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(SDAR) Understanding the impact of disparitiy in special education services for underrepresented groups with ASD


  • Early Childhood (3-5 years)
  • Adolescence (12-18 years)
  • Young Adulthood (19-25 years)

Targeted/Underserved Population

  • Low-income
  • Hispanic/Latino



Early intervention and continuity of care is critical for individuals with autism spectrum disorder (ASD). Yet, profound inequity exists in early screening and access to services for underresourced individuals with ASD across the lifespan. Most researchers examine sociodemographic disparity as it relates to community obtained services. However, children with ASD are entitled to free and appropriate educational services (including health services such as speech, occupational and behavioral services) starting at age three. There should not exist disparities in obtaining services in publicly funded school programs post diagnosis; yet parents report this to be the case. Little research exists on characterizing recent sociodemographic disparities in large publicly-funded school programs. Even less is known about the sociodemographic disparity impacts the optimal number, types, and packages of educational services that may improve educational and vocational outcomes for youth with ASD. Goals/Objective: To characterize youth-level sociodemographic disparity in special education for underresourced youth with ASD and sequentially to understand the impact of these disparities into young adulthood. Goal 1: Characterize youth-level disparities (i.e., gender, language, ethnicity) and possible moderators of sociodemographic disparity (i.e., family socioeconomic status, neighborhood SES) in special education accommodations and supportive services among youth with ASD. Goal 2: Identify special education service use patterns at each stage of development and identify sources of disparity (i.e., gender, language, ethnicity, family socioeconomic status, neighborhood SES) in the profile of services received by students. Goal 3: Using longitudinal data, identify optimal pathways of special education services and accommodations for students with ASD from middle school through high school to inform benchmarks for initial successful transition to adulthood. In addition, determine sources of disparity (i.e., gender, language, ethnicity, family socioeconomic status, neighborhood SES) in access to pathways that result in optimal outcomes. Goal 4: Disseminate results to the scientific community, key stakeholders, and other target audiences, with the goal of fostering awareness and implementation of findings and promoting community advocacy, and to identify future research needs. Proposed Activity and Target Populations: The proposed project will utilize annual longitudinal special education administrative record data from a large southwestern school district from the academic years 2011-2012 through 2016-2017 for secondary data analysis to address the proposed goals. Students were followed over multiple years, and include youth who received services under autism eligibility, were ages 2 to 18 and enrolled in preschool through 12th grade. The proposed sample includes N=18,910 students with ASD (74,629 total observations) of whom 58% are Hispanic, 21% White, and 67% received free and reduced lunch. Impact and Innovation: The proposed research is novel in several ways. Our proposed longitudinal study will utilize one of the largest and most diverse special education samples of youth with ASD to be examined thus far. Results will characterize sociodemographic disparities in publicly-funded school programs, and elucidate their impact on educational and vocational outcomes for youth with ASD. The findings have the potential to inform the educational sector on a large scale, specifically guiding policy and the allocation of school services to address sociodemographic disparities for under-resourced and/or underrepresented students with ASD.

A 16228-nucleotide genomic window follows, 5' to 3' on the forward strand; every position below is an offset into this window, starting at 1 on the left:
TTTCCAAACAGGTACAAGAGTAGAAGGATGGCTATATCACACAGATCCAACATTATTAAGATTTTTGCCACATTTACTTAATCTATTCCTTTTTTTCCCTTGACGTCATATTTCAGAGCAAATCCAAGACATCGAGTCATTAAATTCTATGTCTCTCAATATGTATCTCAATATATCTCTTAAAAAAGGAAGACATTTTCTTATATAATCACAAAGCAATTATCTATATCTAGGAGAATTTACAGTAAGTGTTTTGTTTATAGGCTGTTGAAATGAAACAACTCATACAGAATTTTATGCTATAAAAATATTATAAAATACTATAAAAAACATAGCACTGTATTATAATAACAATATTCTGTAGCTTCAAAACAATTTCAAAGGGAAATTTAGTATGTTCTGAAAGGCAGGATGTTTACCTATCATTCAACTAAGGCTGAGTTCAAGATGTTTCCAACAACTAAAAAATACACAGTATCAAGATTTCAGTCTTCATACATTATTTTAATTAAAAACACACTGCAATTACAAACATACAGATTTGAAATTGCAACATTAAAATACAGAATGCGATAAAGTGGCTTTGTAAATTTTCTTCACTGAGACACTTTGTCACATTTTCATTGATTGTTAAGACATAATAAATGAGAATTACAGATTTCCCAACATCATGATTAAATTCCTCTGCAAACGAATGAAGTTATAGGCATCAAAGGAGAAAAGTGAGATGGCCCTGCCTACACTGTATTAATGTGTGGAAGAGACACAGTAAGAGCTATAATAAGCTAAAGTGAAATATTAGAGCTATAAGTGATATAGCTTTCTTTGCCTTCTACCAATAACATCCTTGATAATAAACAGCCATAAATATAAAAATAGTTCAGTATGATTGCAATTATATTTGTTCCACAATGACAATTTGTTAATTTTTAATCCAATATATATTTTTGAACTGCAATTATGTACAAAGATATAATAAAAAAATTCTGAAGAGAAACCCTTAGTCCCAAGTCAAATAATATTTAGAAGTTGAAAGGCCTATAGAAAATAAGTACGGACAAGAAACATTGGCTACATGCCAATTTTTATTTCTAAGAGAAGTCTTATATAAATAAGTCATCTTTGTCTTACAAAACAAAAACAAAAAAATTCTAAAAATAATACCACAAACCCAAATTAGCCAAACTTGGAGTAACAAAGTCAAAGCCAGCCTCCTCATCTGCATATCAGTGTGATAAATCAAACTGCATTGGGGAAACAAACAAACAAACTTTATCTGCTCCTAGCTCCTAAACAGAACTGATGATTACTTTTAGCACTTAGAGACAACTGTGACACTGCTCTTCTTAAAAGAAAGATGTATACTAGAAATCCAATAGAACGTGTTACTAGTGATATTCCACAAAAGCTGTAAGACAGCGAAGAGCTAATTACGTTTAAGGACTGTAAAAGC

Listed is descending order by year published.

Baczewski LM, Pizzano M, Kasari C, Sturm A. Adjustment across the first college year: a matched comparison of autistic, ADHD, & neurotypical students. Autism in Adulthood.2021 September

Bal VH, Bishop S, Hartley S, Lounds Taylor J, Sturm A. Brief report: the Application of Skills and Knowledge (ASK) model: a novel conceptualization of social performance to guide instrument development and advance adult autism research. PsyArXiv Preprints. Published online February 18, 2021. doi:10.31234/

Sturm A, Williams J, Kasari C. Who gains and who loses? Sociodemographic disparities in access to special education services among autistic students. Autism Res. 2021;14(8):1621-1632. doi:10.1002/aur.2517

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